Making huge strides
Eudora High junior captures gold in first two meets this year
In a world of trees, Brian Harris would be considered a sprout.
The Eudora High junior might be better suited for other track events, but he's taken the event given to him his freshman year the 300-meter intermediate hurdles and grown into it.
In two meets this year, he has two victories.
Not bad for a kid who is fudging when he claims himself to be 5-5.
Even better for a kid who has no idea how many hurdles it takes to complete the 300.
"I'm not sure," he said. "I could count them for you."
Not necessary, Brian.
Suffice it to say, few have gotten more out of so little.
"He's definitely not the prototypical hurdler," said Eudora coach Dave Durkin. "He's got decent speed, but his size works against him. The 300 is a punishing race. It's a sprint over hurdles and it's not a short sprint. He's kind of sadistic, I guess.
"Actually, I think he likes a challenge."
Indeed. Harris, at Durkin's request, inherited the event his freshman year.
"I didn't have a lot of events," he said. "Durkin told me to try it, that I might like it. Eventually, I got better."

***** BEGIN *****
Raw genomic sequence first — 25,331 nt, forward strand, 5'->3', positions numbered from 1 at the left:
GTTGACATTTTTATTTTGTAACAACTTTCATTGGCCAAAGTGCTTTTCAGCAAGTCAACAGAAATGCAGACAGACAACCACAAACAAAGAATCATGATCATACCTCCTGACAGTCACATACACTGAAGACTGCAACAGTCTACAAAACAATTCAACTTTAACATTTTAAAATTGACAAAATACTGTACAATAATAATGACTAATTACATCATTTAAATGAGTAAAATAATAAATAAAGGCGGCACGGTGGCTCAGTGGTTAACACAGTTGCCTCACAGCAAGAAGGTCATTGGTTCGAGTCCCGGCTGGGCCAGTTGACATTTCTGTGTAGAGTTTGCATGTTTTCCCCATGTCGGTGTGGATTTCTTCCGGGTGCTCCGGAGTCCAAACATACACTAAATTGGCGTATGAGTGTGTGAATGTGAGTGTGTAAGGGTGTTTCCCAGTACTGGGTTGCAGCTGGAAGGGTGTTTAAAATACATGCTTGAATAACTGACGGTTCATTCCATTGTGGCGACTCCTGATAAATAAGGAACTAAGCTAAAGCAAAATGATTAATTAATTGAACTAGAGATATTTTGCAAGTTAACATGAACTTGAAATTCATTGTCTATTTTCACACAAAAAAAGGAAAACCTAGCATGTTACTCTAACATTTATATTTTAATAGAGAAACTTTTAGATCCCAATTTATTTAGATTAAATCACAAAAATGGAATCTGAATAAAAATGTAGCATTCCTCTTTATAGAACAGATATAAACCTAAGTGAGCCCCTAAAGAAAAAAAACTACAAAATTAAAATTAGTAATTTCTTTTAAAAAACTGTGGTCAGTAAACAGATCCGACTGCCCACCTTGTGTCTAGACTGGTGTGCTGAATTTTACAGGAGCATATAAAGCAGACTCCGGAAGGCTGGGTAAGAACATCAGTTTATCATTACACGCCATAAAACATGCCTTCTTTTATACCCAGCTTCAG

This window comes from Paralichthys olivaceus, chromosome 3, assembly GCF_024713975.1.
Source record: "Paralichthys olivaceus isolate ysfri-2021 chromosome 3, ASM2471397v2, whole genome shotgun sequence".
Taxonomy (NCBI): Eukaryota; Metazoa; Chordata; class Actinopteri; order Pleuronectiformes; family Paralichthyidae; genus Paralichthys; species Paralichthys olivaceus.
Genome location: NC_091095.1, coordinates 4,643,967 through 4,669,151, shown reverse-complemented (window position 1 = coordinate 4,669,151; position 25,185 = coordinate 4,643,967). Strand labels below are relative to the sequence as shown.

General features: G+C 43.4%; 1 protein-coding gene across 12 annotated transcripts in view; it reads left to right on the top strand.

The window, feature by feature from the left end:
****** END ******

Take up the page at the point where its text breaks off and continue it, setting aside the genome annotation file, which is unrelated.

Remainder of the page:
But, prior to this year, Harris' success in the 300 hurdles would have to be considered marginal at best. He won a race here and there, but never one at an event like the Baldwin Invitational, which featured some of the best competition the Cardinals might see until later in the year.
Harris won the event in 42.11 a pretty good time made even better by the fact that he hit the last two hurdles. Now, with the track season beginning to hit its stride, Harris sees the real possibility of shaving a second or two off his time and being a viable threat for a medal at the Kansas Class 4A meet in Wichita next month.
"My goal is to at least make it to state," he said. "If I can get my time down to 41, I think I can go. A 40 would guarantee me (going). We'll see how it goes."
Through two meets Harris has left in his wake a long line of believers that he has what it takes to get to Wichita. His stature doesn't pose fear into the hearts of competitors at the starting blocks, but his performances have converted more than a few at the finish line.
"I think I have more endurance than most guys. They slow down before I do," he said. "I'm pretty much the smallest guy out there. I don't intimidate many people."
He remembered a meet last year when he was at the starting line looking up to another runner who asked him for his best time. Harris answered and the time turned out to be better than that of his questioner.
"He said, 'Man, I'm losing to a little kid,'" Harris said.
Harris is proof that the gold medal doesn't always go to the strongest or fleetest of foot. Durkin said sometimes there are other factors.
"He has the respect of the guys he runs against," Durkin said. "He attacks them. He goes after them. There's no fear there."